There were only two things on my to-do list: depositing the thermal detonators which bulged the pockets of my overall, and confiscating the speeder-bike. The latter a mere act of recycling, not plain theft, should I add. The Iktotchi wouldn’t have further use for it, when things did look like an example for other limo-services made by the Techno-Union.

Lord Sidious had brooded over the layouts of that strike from breakfast to lunch. Even between soup and dessert he observed silence. Shoving the last plate aside he finally broke it: “Darth Maul, I’ll tell you how to accomplish your task: wipe the service out. Be back at dinner time.”

“Why, master… ? What will happen to Di and to Ira and … Benec… and…”As my gaze met his glowing eyes, I wished I had swallowed my weak comment.

“And? And?!” His arms snapped over the small desk; he caught my face in his hands and brought his head closer to mine: “Did you ask what would happen to your parents when you decided to leave them behind?”

“No…,” the rushes of fever his hot hands sent throughout my body parched my throat. “No! I’ve LOST ‘em!!!”

“Purposely left behind,” said my master. With a tender move of his left thumb he dried the thin string of spit running down my chin, “But, was that wrong?”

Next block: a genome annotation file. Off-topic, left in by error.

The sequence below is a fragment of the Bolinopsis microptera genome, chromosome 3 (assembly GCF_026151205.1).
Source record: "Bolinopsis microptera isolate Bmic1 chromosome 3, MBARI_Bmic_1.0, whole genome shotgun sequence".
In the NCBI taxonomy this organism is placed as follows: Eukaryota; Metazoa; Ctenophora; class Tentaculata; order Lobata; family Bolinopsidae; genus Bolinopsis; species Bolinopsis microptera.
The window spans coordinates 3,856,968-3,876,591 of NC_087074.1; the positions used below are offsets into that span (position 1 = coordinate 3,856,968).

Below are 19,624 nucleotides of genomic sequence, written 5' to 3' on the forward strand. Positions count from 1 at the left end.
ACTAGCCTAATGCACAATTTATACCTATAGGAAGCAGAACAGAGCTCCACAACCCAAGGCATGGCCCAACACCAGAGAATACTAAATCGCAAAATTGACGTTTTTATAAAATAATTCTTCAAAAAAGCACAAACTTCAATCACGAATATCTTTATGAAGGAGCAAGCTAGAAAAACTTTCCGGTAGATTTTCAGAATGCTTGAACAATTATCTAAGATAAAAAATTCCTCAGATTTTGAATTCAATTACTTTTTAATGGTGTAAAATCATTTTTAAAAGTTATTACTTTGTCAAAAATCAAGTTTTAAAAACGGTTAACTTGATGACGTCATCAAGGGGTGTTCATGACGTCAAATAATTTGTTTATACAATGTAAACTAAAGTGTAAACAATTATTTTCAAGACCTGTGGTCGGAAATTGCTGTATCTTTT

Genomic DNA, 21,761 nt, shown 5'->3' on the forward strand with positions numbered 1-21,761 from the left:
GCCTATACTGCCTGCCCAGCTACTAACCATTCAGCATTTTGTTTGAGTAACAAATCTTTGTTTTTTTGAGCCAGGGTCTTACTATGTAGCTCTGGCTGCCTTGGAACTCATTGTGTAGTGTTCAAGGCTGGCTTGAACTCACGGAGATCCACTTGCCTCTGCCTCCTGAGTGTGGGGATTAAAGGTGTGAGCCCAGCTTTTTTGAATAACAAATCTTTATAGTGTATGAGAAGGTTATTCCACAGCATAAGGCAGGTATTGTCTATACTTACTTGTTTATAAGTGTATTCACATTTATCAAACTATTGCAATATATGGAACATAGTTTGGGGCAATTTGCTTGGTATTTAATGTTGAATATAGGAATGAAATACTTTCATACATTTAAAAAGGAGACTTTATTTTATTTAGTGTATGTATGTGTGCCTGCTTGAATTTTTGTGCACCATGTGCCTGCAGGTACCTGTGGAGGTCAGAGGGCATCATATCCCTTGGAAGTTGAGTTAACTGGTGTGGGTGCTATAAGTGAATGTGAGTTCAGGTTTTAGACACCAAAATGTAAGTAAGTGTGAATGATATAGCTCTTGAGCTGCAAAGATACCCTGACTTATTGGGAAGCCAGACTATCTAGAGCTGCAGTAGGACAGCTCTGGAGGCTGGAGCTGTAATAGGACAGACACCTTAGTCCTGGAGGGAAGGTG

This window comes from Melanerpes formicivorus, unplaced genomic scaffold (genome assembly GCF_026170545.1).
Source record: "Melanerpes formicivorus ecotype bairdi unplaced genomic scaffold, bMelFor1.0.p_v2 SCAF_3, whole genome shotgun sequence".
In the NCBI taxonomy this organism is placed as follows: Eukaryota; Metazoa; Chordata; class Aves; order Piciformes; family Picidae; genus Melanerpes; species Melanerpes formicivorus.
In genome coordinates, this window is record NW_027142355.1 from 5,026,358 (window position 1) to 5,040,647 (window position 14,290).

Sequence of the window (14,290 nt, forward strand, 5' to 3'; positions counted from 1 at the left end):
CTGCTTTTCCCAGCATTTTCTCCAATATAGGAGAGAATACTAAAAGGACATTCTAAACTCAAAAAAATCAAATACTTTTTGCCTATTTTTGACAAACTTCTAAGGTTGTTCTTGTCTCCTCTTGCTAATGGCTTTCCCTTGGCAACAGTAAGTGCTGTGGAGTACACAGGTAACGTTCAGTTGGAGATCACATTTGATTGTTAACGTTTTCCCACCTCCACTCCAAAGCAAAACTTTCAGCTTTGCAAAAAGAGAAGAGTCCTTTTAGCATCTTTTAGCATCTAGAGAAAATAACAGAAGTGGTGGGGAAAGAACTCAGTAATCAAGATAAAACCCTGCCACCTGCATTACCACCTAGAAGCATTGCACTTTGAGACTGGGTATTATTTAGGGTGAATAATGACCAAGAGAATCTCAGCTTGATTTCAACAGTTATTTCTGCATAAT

My gaze couldn’t wander out off the searchlights of his eyes, but I managed to whisper: “I didn't do that!”

“How do you think will it feel to lose me?”

Oh, I was in flames! “NO! Never will I do it!!”

Nasty flames, with many faces - flames with the appearance of my aunt, of the sergeant from the cadet school,… Lord Lubow…

“I can’t do it!”

How they pushed closer, burning the air I needed to breathe! But there was something beyond this: my muscles cramped with a pain that was nameless, yet I had to call it by a name. Reeling for a little eternity at the rim of the gorge of coma, I eventually received the word. Hate. A hate, equally shared between the faces in the flames, my own weakness and my master’s sorcerer ways. I had sizzled enough. “You! You have my loyalty! Master!!”

Removing his hands from my overheated head, he laughed out loud. “Of course I have. When you’re back from this task, I will clothe you in gold and jewels and send you to the mines of Kessel as the son of a prince who is eager to learn about mountain science - how would you like that?”

Catching the idea of approval behind it, I responded, trembling but grateful: “Will I have an entourage of three well trained fighters and a fast spaceship?”

“As well as two women to please you at night!”

Before my inner eye appeared the image of the girl from the royal Nubian court. “What is thy bidding, my master?"